Born the same year that Georges Méliès took cinema to the moon, the French filmmaker Jean Painlevé (1902-1989) trained his camera on an equally alien world: the one beneath the water’s surface. In Painlevé’s films and photographs, sea creatures rise from obscurity in exquisite detail. A lobster claw reaches forth from the soupy black, as if to shake the viewer’s hand; microscopic bristles on a shrimp’s nose ripple in glittering waves, abstracted by their magnification. In The Daphnia (1928), the filmmaker zooms in on a country stream in search of the common water flea. One of Painlevé’s last silent films, Daphnia is a journey from the macro to the micro interspersed with factual title cards that ground its far-out visuals. To viewers who have never given so much as a passing thought to the water flea, it comes as a revelation; the bug in fact shoots like tiny stars through a constellation of miniature organisms, its antennae branching out like the trail of the comet in Red Grooms’s Meliès homage, Shoot the Moon (1982). Magnified 150,000 times, this swirling universe is at once bizarre and mesmerizing, chock full of existential drama as the flea dodges death in the form of the Hydra.
Painlevé was perhaps inclined to view the world through such a defamiliarized lens. As the son of Paul Painlevé, the mathematician and controversial former Prime Minister of France, Jean grew up estranged from his peers, ever identifying as an outsider. In opposition to his father’s politics, the young Painlevé became an outspoken anarchist who co-founded a Communist student group in his late teens before being expelled from the party. As a young man, he chafed against authority, and dropped out of medical school after clashing with a professor with whom he disagreed on moral grounds. Painlevé only gained a stable academic footing after he began studying comparative anatomy at the Sorbonne, where two founders of Surrealism, André Breton and Louis Aragon, had (not so coincidentally) studied with the same professors only a few years prior. It was there that his career as a filmmaker began.
Jean Painlevé’s first major museum retrospective in France, now on view at the Jeu de Paume, reveals this connective tissue, which links the French Surrealist movement to the realm of science. As Painlevé’s work demonstrates, there are clear parallels between scientific and artistic observation; James Leo Cahill, in Zoological Surrealism: The Nonhuman Cinema of Jean Painlevé, asserts, “It is at the dissection table that the first exquisite corpses of Surrealism were born.” The professors in the Sorbonne’s anatomy program initiated figures like Painlevé, Bréton, and Aragon “into a very particular practice of seeing,” one that trained them in “dissecting, comparative thinking, and imaginative reassembly.” The young Surrealists took this training a step further, applying it not only to their observations, but also to their depictions of the world, rendering it in an entirely new light. Scientific dissection thus became artistic creation.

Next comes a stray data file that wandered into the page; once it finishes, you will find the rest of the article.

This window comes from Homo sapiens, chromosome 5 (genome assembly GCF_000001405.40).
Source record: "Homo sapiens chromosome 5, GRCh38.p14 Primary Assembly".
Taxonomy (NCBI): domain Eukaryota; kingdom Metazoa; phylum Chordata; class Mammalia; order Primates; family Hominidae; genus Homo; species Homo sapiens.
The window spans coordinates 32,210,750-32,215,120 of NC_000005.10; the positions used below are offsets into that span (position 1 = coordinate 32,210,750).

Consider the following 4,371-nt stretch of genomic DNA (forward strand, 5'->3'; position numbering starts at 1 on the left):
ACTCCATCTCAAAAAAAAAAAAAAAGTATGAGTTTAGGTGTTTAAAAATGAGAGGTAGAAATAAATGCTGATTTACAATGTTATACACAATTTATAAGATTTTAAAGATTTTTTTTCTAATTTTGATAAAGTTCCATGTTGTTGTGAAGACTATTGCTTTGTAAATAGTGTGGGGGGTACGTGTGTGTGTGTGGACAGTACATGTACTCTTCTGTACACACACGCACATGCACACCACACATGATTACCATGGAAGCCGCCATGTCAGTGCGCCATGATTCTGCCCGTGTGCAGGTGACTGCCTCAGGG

Yet while Bréton’s creative output centered on dreams and the unconscious, Painlevé supported Yvan Goll’s competing vision of the Surrealist movement, which argued that Surrealism was the “transposition of reality onto a higher (artistic) plane.” Painlevé seems to have followed this philosophy long after Bréton’s thinking triumphed: in “Les pieds dans l’eau” (1935) — the article after which the Jeu de Paume show is named — Painlevé describes how he tirelessly strives to “obtain images that are as clear and demonstrative as possible in conditions identical or very close to reality.” Rather than constructing dreamlike visuals that seek to reveal something of the human mind, the surreality of Painlevé’s films stems from the strangeness of reality itself — the foreign rituals of aquatic creatures, the unfamiliar geometries of their microscopic anatomy.
In The Sea Horse (1933), Painlevé’s most successful film, a male sea horse labors over the birth of hundreds of translucent, confetti-like children that burst from the darkness of his pouch into life. The voiceover explains the seahorse’s anatomical makeup and ascribes a “slightly pompous air” to the species, describing its ornate, “medieval appearance” — making aesthetic and objective observations in equal measure. The film is at once a scientific document, an educational illustration, a subtle political commentary, and a work of art, illuminating the unseen dance of life in the ocean’s foreshore. However, this is not a reality that one could easily experience on a trip to the beach; while the crispness of Painlevé’s filmmaking certainly approximates vision, it augments reality through artful lighting, composition, and commentary. Even in today’s media-saturated world, it is rare to see sea creatures quite like this, with each frame carefully composed in a balance between black and shimmering white.
There is a magic to these films that never fades, even in Painlevé’s later work. The otherworldliness of Acera or the Witches’ Dance (1978), co-created with his life partner and constant collaborator, Geneviève Hamon, is only amplified by the addition of color: the tan, fleshy skirts of the Acera make them resemble floating slugs under a blue-tinged canopy of stars. Rapid cross-cuts intersperse footage of a dancer’s swirling dress, drawing an almost subliminal parallel between the motions of the mollusk and those of the human performer. Painlevé’s films are a visual treat, even for the most jaded viewer.
Jean Painlevé: Feet in the Water continues at the Jeu de Palme (1 Place de la Concorde, Paris) until September 18th.